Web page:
In a significant disclosure, an MIT researcher has claimed that the social distancing guidelines of staying 6 feet from others may not be enough to check the spread of COVID-19 pandemic as the coronavirus droplets can travel 23 to 27 feet.
In a research paper, MIT associate professor Lydia Bourouiba says that the current guidelines are based on outdated models from the 1930s. Her research paper has been published in the prestigious Journal of the American Medical Association.
The research paper, according to New York Post, warns that droplets that settle along the trajectory can contaminate surfaces, adding residues or droplet nuclei may stay suspended in the air for hours.
Referring to a 2020 report from China, Lydia Bourouiba said that it showed “virus particles could be found in the ventilation systems in hospital rooms of patients with COVID-19.”
She noted in her report that the current guidelines are “overly simplified” and “may limit the effectiveness of the proposed interventions” against the deadly pandemic.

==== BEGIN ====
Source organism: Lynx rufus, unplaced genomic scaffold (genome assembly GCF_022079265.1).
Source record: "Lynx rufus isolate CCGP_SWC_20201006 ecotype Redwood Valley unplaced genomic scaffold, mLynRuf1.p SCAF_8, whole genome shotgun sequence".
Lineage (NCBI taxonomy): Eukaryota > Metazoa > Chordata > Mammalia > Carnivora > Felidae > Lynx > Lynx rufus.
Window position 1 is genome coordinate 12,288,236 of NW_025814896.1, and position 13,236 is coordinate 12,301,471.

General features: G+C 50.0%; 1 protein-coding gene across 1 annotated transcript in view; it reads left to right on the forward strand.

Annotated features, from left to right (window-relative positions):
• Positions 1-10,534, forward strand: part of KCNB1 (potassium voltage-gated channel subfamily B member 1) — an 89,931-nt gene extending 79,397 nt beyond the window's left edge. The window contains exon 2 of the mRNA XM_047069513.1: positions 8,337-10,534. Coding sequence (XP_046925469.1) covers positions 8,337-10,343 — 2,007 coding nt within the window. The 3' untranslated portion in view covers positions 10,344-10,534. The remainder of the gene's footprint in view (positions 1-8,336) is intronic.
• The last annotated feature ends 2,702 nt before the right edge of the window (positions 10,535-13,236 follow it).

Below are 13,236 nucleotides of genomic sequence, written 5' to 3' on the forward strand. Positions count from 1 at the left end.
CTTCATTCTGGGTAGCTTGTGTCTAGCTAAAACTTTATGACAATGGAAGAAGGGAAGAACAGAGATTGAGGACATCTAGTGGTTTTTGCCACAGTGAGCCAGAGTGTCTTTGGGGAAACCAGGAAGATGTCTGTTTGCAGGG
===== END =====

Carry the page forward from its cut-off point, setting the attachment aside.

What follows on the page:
“There’s an urgency in revising the guidelines currently being given by the World Health Organization and the Centers for Disease Control and Prevention on the needs for protective equipment, particularly for the frontline health care workers,” Bourouiba was quoted as saying by USA Today.
The WHO had earlier said that a distance of 3 feet was enough to remain safe.
Welcoming the research paper of Lydia Bourouiba, the WHO said, “WHO carefully monitors emerging evidence about this critical topic and will update this scientific brief as more information becomes available.”